The Coastal Star

Ocean Ridge: Guard camps on island for post-disaster training

Twenty-eight National Guardsmen set up in a vacant lot across from Ocean Ridge Town Hall to test their ability to assist in the aftermath of a natural disaster. Photos by Jerry Lower

By Ron Hayes

On Aug. 22, while Hurricane Irene was still making up its mind about Florida, 28 National Guardsmen in a vacant lot just across A1A from the Ocean Ridge Police Department were making sure they could help if disaster struck.
“Basically, we’re on a proof-of-concept mission,” said Lt. Eddie Jesse, 30, an Iraq vet and the unit’s public affairs officer. “We’re testing our monitoring systems after a natural disaster.”
Proof-of-concept mission?
That’s how the National Guard describes a training exercise designed to make sure a good idea works.
The idea is to create, very quickly, a sort of super-communications system that would link all the law enforcement agencies within a 50-mile radius in the aftermath of a storm or other natural disaster. The sheriff’s office and local police departments could talk to each other. Radar and satellite systems could provide air traffic control to direct emergency helicopters. Live TV feeds would give ground workers an aerial view, the better to direct relief efforts, and Internet access would be available 24 hours a day.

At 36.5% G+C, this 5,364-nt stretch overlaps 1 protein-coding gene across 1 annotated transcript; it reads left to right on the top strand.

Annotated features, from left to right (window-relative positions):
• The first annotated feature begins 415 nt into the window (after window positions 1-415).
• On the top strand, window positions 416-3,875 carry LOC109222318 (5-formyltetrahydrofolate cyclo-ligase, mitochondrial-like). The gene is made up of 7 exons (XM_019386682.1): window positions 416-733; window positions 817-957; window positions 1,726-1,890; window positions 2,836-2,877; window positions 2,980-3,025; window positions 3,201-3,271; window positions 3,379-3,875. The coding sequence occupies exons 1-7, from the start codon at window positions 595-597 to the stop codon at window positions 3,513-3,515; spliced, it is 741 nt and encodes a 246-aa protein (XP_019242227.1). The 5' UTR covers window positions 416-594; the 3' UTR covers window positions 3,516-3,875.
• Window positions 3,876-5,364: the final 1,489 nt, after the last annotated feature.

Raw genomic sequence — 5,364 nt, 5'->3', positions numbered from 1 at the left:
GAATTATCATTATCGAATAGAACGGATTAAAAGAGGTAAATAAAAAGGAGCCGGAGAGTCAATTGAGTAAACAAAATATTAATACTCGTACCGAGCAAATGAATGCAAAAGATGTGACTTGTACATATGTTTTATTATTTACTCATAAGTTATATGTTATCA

Why Ocean Ridge?
“After a storm, emergency helicopter tend to navigate along the coast if air traffic control towers are knocked out,” Jesse explained, “so we needed a site near the ocean.”
And that’s how those air-conditioned tents, satellite and radar trucks and 50-foot aerial antennas came to spend two weeks just south of Oceanfront Park.
“We convoyed down from Camp Blanding,” Jesse said. “It took us 12 hours.”
And two flat tires.
A second radio center was also established at Hugh Taylor Birch State Park in Fort Lauderdale, while the 28 men and women are staying, as they say, at an undisclosed location — a nearby hotel.
“But it’s a 24-hour operation,” Jesse explained. “This site is manned 24 hours a day.”
So how’s the proof-of-concept mission proving so far?
“Theoretically, it should take us two days to get operational,” Jesse said. “We were semi-operational in two, but it took five days to get everything we wanted, with everyone able to talk to everyone else.”
Meanwhile Police Chief Chris Yannuzzi was thrilled to have the National Guard just across the street.
“We’re very accommo-dating on this side of the Intracoastal,” he said. “We’re all in this together, so maybe if we get a real storm next time, they’ll come back.”             

Communications Specialist Eddie Rivera of Jacksonville (left) and PFC Pierre Cyr of Sarasota check equipment in one of the     air-conditioned tents.
Photos by Jerry Lower    

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